You know what? My first budget was a total and unmitigated disaster. It was badly constructed, poorly executed and it never did what a budget is supposed to do, help me manage our money better. Yep, don’t be surprised. Many will have you believe that budgets are for saving but they are not so much about that as it is about sound money management.

Now this is something that my first budget never achieved; it felt like a straight jacket rather than a comfortable, worn out shoe and eventually I rebelled. But let me tell you about the evolution of The Money Principle Budget(ing) from the very beginning.

To the loyal readers who have been following The Money Principle for some time and have already gleaned something of my past, it is already obvious that I did not have even a hint of a budget in my hedonistic past. In fact, it was worse, much worse. Most people roughly know how much they earn; I didn’t. Most people check their bank statements at least once a year, I didn’t look at a statement for close to nine years – I only knew we have completely run out of money when the ATM machine refused to give me cash for lunch.

And even people who know approximately what they earn and have a vague idea of what they spend are as far from budgets as they are from the sky. For me, budgets were a universe created by a bad science fiction writer.

Then I had my crisis, I had my epiphany! This came in the form of £100,000 ($157,000) worth of debt (this we paid off in three years, in case you were wondering). Everywhere I turned – which was mainly to friends, books and the almighty internet – there was one advice that kept cropping up. Start budgeting! Set yourself a budget!

How is someone who doesn’t know how much approximately they pay for a pint of milk to set a budget? By doing some research and making many assumptions.

What I ended up with, was a normative (prescriptive) budget that was set-up like this:

  • I looked at how much our income is per month (I);
  • I checked how much we pay on mortgage (M) and regular debt repayments (RDR);
  • I looked at a bank statement, talked to my husband and worked out how much we pay monthly on other bills (B).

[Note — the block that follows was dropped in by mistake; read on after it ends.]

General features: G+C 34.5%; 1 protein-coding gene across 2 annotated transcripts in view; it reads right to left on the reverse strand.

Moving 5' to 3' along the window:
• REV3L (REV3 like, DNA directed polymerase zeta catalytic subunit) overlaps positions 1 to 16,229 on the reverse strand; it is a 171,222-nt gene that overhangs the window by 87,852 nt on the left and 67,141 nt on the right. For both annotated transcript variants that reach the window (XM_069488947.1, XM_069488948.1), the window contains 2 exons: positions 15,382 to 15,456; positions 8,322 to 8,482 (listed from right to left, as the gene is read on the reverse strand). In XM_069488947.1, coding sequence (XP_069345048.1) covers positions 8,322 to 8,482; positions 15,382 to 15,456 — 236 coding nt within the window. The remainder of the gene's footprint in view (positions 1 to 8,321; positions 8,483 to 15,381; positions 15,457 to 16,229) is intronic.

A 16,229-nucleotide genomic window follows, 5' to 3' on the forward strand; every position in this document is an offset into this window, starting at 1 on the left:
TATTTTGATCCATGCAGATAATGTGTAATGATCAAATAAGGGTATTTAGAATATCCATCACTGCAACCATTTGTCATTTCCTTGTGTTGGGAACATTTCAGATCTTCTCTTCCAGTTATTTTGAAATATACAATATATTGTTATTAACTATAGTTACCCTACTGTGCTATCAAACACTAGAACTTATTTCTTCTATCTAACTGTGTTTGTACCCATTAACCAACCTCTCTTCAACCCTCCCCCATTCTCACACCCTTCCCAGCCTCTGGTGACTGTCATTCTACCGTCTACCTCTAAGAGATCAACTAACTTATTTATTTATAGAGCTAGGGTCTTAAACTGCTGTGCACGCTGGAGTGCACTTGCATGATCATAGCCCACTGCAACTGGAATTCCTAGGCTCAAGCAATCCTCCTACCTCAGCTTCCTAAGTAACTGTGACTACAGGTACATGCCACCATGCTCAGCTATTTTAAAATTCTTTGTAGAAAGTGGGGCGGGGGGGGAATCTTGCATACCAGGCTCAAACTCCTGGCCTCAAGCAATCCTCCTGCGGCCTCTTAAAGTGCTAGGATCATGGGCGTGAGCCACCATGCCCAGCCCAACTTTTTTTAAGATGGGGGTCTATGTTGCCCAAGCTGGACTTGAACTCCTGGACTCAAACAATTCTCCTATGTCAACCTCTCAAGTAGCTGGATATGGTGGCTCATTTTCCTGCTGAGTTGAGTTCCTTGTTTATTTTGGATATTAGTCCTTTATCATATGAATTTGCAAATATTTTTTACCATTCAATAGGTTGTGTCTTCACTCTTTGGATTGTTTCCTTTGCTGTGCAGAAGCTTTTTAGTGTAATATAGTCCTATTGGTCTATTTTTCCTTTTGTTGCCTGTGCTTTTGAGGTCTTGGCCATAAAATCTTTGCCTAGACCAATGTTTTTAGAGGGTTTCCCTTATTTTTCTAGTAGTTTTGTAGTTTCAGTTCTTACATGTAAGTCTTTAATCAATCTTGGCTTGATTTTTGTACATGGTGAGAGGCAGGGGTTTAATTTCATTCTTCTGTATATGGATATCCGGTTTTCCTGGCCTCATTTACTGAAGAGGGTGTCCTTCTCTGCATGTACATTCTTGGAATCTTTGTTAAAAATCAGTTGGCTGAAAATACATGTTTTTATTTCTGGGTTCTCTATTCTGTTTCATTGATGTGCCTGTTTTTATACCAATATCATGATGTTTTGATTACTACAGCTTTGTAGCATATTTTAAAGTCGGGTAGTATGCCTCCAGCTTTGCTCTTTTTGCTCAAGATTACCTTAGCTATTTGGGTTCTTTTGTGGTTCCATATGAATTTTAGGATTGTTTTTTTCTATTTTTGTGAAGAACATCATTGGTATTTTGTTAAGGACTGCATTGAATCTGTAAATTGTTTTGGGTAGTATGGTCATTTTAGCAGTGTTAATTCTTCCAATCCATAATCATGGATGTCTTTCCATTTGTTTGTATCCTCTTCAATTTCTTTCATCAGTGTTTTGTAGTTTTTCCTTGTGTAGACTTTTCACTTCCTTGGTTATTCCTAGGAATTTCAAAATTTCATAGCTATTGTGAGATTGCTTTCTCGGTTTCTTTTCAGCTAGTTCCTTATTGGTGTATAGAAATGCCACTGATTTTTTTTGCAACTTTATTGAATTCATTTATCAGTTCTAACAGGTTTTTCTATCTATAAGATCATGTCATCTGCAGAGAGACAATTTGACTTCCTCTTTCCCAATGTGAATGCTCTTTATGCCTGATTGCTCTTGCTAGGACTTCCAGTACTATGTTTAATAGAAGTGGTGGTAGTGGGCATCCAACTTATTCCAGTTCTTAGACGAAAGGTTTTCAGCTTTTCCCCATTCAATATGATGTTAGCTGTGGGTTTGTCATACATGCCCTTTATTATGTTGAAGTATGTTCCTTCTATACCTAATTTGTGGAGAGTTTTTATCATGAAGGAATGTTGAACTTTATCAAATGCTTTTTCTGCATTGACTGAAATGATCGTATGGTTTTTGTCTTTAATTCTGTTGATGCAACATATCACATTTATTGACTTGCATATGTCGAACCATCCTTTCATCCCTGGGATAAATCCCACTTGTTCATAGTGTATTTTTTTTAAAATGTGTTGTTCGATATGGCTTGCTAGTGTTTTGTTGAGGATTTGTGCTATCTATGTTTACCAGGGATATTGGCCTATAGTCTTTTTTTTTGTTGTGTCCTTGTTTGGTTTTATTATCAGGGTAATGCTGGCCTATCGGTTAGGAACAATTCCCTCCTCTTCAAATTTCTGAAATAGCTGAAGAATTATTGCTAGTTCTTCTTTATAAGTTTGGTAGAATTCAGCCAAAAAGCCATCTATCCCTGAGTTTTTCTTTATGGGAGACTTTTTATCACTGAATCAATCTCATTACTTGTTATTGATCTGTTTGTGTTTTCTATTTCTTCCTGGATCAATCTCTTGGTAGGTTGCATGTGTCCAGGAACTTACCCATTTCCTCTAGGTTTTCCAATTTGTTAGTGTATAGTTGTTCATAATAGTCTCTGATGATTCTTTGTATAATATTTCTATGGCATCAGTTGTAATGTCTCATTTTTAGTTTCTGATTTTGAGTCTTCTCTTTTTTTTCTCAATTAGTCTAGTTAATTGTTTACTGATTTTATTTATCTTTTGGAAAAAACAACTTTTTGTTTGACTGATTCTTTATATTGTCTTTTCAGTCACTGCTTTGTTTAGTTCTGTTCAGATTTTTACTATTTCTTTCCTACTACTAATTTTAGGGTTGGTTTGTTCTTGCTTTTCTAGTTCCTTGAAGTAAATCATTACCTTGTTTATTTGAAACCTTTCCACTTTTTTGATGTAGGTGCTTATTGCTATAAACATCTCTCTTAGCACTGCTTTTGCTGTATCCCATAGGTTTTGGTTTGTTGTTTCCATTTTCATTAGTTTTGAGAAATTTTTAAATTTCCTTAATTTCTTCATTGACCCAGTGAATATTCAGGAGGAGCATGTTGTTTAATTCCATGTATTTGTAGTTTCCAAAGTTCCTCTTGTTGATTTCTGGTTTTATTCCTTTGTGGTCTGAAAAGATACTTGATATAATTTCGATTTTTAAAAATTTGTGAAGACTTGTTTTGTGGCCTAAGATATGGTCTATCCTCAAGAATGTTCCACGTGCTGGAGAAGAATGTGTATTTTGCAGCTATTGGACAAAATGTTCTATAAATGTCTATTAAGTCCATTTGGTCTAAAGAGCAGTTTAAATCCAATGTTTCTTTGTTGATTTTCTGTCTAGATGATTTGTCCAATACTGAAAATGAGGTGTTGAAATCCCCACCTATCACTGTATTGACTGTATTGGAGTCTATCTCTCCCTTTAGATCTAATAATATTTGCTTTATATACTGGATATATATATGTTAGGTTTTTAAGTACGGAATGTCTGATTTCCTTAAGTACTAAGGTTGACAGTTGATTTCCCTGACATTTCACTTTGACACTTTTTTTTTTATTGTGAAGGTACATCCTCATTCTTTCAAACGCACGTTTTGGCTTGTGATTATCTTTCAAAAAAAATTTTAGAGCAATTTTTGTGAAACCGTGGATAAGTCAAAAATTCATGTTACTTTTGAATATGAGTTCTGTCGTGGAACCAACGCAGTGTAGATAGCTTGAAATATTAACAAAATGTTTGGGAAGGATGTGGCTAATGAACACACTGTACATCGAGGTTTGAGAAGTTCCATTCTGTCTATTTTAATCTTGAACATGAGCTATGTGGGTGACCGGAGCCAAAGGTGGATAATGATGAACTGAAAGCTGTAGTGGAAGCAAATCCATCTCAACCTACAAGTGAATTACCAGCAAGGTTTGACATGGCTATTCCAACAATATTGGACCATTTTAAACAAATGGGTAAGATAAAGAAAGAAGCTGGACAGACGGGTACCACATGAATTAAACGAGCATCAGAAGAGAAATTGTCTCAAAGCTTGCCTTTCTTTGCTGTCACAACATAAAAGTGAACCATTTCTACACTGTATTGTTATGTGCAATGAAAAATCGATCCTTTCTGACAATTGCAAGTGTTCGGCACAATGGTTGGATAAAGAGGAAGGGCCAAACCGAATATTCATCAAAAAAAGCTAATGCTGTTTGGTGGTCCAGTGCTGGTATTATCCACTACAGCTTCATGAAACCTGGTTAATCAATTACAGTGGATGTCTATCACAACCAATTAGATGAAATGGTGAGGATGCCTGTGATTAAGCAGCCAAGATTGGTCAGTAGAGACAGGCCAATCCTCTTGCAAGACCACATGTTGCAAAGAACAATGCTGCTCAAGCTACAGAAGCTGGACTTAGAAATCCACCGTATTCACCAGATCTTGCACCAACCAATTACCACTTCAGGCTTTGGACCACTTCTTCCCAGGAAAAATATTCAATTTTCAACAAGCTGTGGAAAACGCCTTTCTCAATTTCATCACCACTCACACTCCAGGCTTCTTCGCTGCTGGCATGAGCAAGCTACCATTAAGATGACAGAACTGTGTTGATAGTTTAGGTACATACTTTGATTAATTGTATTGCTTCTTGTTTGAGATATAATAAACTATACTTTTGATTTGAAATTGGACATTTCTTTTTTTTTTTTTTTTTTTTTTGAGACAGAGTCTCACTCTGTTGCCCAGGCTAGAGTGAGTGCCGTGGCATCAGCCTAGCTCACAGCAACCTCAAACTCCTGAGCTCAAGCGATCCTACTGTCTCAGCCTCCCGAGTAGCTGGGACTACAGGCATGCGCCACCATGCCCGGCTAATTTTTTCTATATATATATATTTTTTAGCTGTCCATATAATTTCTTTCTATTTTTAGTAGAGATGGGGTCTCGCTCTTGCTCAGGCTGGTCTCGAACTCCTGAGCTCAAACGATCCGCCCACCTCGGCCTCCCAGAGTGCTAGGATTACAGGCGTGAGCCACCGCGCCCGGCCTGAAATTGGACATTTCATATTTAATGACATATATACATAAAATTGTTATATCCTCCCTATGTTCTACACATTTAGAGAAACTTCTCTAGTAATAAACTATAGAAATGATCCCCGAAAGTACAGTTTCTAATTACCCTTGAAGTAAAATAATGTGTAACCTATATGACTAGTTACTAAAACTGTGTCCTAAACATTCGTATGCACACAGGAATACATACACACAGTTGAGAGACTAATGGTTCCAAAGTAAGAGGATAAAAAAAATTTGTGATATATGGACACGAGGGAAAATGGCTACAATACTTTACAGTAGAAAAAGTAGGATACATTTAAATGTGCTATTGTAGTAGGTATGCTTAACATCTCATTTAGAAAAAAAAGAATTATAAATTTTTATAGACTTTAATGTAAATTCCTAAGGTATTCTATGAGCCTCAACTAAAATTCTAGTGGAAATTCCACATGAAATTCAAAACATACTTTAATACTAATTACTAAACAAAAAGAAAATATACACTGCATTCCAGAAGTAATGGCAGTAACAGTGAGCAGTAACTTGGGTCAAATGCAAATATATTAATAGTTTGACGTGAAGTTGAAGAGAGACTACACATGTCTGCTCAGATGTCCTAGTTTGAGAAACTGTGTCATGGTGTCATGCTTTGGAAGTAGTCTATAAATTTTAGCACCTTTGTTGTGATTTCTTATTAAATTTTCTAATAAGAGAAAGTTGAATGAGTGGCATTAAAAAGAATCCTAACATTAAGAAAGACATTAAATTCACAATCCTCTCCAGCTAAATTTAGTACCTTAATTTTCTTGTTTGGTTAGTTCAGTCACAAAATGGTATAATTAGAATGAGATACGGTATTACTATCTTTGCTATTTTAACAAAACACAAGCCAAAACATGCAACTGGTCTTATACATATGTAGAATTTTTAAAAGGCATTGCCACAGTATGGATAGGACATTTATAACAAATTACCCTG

After that I decided that we are allowed a certain amount per week (ApW) that was to cover food, small expenses, son’s lunches and all else that may crop up. Hence

M  + RDR + B = I

(At the time we had a negative cash flow that was so high that the first task is to get to a zero budget.)

After the initial feelings of self-righteousness and satisfaction the real disaster hit home. Real disasters are rarely about money – they are about the feelings that our dealings with it bring about. In quick succession I went through:

  • Panic that living within the stated amount per week is not possible, my children won’t be able to go to school because they don’t have shoes and they are most certainly to go hungry. Also there was no budget-fat left. How were we to make it if something unexpected happened?
  • Paralysis in that there was nothing further that could be done. Life had to go on, shopping for food and paying for services had to be done in the same way these were always done – with little awareness or choice. At the same time every time I had to spend something my stomach went into a spasm and my hands, with a will of their own, refused to go in my purse.
  • Despair that we will live like that for a long time – feeling deprived and scared, with nothing to look forward to. No fun, no treats, no good times; from middle age we will slide into senility with no memories.
  • Fatalistic acceptance of things as they are and the conviction that I have done something really bad to deserve this lot. Childish I know!
  • Abject and complete failure when at the end of the moth it was impossible to reconcile our budget, our spending and our bank account. Even more seriously there were only two of those to reconcile – our budget and our bank account. We had no knowledge of our expenditure.

As I said at the beginning, this budget was a total disaster.

I believe, I made three mistakes that were later corrected.

  • First, this budget was prescriptive and inflexible. My focus was on numbers and on fitting our dynamic lives within the set budget lines.
  • Second, I didn’t have the information necessary to decide what is realistic spending.
  • Third, I didn’t have any idea what is ‘normal’ for us and how to change this ‘norm’ (if necessary.

In other words, I focused on the limits that a budget can establish rather than on the opportunities for managing our money that a budget offers. Once I realised that, I developed The Money Principle Budgeting Tool: a money management tool to record income and different types of expenditure (some in quite a bit of detail), establish the ‘norm’ for spending under different budget lines and compare ‘budgeted expenditure’ and ‘actual spending’. This tool meant that I had, and still have, sufficient information to manage out personal finances efficiently and effectively.

Three years later we were debt free. Now our financial focus has changed somewhat but I still use TMP budgeting tool; and our lives never felt constrained or less nourished.

What is your experience of budgets?

photo credit: Kris Krug via photopin cc